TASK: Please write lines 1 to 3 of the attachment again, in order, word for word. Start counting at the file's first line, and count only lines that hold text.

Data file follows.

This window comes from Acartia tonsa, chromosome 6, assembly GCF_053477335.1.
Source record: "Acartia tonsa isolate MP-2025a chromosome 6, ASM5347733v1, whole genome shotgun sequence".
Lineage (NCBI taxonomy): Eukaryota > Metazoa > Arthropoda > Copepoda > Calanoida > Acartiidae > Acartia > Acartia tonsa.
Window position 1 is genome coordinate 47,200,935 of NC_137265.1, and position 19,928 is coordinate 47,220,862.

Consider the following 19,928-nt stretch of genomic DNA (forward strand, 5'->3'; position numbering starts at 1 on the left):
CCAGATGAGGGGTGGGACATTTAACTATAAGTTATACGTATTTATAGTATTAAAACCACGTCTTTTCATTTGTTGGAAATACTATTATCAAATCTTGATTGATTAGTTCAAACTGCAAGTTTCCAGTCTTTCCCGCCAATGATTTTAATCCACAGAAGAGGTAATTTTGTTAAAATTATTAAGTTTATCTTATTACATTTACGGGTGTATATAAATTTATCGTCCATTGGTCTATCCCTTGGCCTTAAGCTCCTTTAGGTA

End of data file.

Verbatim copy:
This window comes from Acartia tonsa, chromosome 6, assembly GCF_053477335.1.
Source record: "Acartia tonsa isolate MP-2025a chromosome 6, ASM5347733v1, whole genome shotgun sequence".
Lineage (NCBI taxonomy): Eukaryota > Metazoa > Arthropoda > Copepoda > Calanoida > Acartiidae > Acartia > Acartia tonsa.